Anybody who read William Langewiesche’s book The Outlaw Sea or is simply interested in the modern day high seas should take a look at Brendan Corr’s photo essay from Foreign Policy magazine. It chronicles ship breaking in Bangladesh, the process by which the world’s tankers and freighters, ready to be retired but unwanted by any developed nation, are dismantled by hand for scrap metal. It’s remarkable and post-apocolyptic and when I heard it in Langewiesche’s book (I listened to it on audio) I couldn’t quite visualize it because it seemed so outlandish, but these pictures tell the story.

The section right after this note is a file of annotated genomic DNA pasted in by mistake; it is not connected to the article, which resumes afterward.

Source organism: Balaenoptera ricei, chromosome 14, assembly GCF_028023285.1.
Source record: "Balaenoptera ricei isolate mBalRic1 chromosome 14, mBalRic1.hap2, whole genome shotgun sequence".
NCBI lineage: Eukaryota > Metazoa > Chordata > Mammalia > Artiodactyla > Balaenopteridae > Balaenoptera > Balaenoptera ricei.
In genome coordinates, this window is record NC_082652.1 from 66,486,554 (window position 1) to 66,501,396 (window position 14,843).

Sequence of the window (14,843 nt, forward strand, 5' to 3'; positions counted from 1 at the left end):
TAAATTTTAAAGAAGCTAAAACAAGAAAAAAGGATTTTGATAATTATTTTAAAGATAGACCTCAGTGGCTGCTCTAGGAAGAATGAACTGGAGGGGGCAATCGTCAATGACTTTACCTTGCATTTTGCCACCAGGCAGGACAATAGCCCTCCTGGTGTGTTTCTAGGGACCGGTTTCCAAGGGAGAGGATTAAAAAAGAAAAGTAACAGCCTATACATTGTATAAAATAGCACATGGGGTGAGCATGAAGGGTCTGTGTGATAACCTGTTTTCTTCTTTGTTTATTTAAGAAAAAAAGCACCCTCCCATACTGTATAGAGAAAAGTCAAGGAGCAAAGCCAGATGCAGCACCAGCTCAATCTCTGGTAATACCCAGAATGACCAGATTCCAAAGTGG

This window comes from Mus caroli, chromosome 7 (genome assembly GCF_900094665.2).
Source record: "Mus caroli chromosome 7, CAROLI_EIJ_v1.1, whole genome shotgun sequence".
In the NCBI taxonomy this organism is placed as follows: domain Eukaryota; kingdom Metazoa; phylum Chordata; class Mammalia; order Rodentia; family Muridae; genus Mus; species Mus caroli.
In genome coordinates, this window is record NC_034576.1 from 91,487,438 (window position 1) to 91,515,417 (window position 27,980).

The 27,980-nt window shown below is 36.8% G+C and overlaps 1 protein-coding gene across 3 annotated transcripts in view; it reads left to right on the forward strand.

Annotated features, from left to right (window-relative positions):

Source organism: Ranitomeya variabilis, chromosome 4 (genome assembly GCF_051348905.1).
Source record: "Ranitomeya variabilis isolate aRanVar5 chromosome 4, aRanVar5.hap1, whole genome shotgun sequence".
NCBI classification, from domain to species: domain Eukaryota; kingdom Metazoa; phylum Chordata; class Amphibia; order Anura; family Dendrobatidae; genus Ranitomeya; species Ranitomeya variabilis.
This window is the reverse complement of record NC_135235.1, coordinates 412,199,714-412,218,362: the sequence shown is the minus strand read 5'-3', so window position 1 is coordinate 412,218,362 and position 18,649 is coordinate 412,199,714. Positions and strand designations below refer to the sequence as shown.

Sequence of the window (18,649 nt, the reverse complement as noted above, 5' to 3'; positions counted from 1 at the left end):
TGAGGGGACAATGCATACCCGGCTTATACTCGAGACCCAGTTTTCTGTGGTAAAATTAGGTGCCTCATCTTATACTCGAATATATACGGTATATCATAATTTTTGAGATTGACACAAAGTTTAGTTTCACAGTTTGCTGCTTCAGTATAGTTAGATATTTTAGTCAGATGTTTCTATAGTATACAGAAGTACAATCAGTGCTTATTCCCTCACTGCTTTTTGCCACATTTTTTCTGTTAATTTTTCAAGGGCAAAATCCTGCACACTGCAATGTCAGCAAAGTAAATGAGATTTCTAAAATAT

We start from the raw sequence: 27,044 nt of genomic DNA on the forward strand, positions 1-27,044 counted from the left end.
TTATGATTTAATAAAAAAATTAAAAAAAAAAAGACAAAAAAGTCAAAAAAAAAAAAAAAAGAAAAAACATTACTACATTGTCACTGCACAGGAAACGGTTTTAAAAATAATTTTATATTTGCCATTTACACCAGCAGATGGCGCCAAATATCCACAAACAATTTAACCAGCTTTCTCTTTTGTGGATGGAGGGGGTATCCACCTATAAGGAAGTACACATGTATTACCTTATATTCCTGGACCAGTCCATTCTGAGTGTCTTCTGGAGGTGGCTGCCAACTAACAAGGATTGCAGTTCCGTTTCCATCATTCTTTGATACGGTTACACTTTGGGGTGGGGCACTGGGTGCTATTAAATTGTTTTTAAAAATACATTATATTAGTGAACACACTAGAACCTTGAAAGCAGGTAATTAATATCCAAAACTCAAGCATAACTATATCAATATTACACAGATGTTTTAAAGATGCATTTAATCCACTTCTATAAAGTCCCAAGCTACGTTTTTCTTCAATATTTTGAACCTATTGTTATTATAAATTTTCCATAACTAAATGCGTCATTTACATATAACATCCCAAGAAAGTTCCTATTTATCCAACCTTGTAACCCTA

It’s a good time for books right now. In my year and half at the book store, I haven’t quite figured out the nuances of the publishing calendar, but it seems like spring is always the best time of year for new books. I suppose the publishers anticipate that people will have plenty of time to read during the summer. There were several interesting new releases this week: Dry is Augusten Burroughs’ follow up to last year’s Running with Scissors a memoir about his growing up in the care of a profoundly disturbed shrink. It is hilarious until you remind yourself that it’s a true story. Not sure if Dry will live up to Running with Scissors but it’s certainly worth reading if you enjoyed that book. Several great books about baseball have come out this spring (including Game Time a collection of essays by one of my favorite baseball writers Roger Angell). This week’s baseball book is Moneyball by Michael Lewis which strives to explain how the Oakland A’s and their general manager, Billy Beane, have managed to become successful while sporting one of the lowest payrolls in the Major Leagues. This has easily been the most interesting story in baseball over the last couple of years so it’s not at all surprising to see a book that focuses on it. The big novel release of the last week or so was Oryx and Crake by Margaret Atwood author of, most notably The Handmaid’s Tale, Cat’s Eye, The Blind Assassin. I have never read Atwood, but several of my trusted fellow readers are most devoted to her work.Heard on the RadioNPR often broadcasts gushing reviews of the world’s blandest music. In fact, their review of the last Red Hot Chili Peppers album was unequaled in both the reviewer’s unabashed worship of the band and the grinding dullness of the music that accompanied it. Which is saying a lot, since typically I don’t really have a huge problem with the Chili Peppers. On the hand, NPR regularly devotes air time to some very worthy books, and last week was no exception. Morning Edition devoted a long segment to interviewing Adrian Nicole LeBlanc author of Random Family. To write this remarkable book, LeBlanc spent more than ten years spending time with a family in a decaying neighborhood in the Bronx in order to chronicle their lives. She was able to draw a masterful picture of one troubled family among many. In her interview, it was especially interesting to hear how the assignment to write a single article for Rolling Stone blossomed into a ten year odyssey in the writing of her book. I also caught a tidbit of an interview with Mary Roach the author of Stiff: The Curious Lives of Human Cadavers, which chronicles, in a light hearted way, the numerous ways in which society has been advanced by putting the dead to work. There are the obvious medical examples, but some rather strange examples, as well. Apparently, the first crash test dummies were actually dead bodies, strapped into cars and rammed into walls. Pretty bizarre. I also caught an interview with a couple of the guys (I’m not sure which ones) who put together the book Temples of Sound. This is a fun little illustrated encyclopedia of the most storied recording studios of our musical century. Fantastic pictures accompany text filled with the magic-moment-of-creation stories that all music fans love to read about. Temples of Sound, by the way, is put out by Chronicle Books, which accounts for its great look. When perusing the shelves look out for books put out by Chronicle; they are always interesting or funny and they are beautiful visually.Yes, but is it Art?The art book that caught my eye this past week is a monograph on the artist Gordon Matta-Clark who is most famous for slicing the facades off of derelict buildings. In keeping with the style that made Matta-Clark famous, Phaidon, the publisher of many popular art books, put out a book from which a section of the spine has been cut away to reveal the bare structural binding of the book. It is a wonderful tribute to an artist who died very young as well as a triumph of creative book design.What I’m Reading NowIn Nine Innings Daniel Okrent writes about a single baseball game. In the early ’80s he followed the Milwaukee Brewers for well over a year in order that he would know this team more intimately then even their most rabid fan. Then he picked a single baseball game and used the knowledge he had gathered to write about it. The book is both a microscopic look at the elementary unit of America’s pastime and a study of the many individuals involved with the game as a backdrop. A grand book, especially for a baseball fan.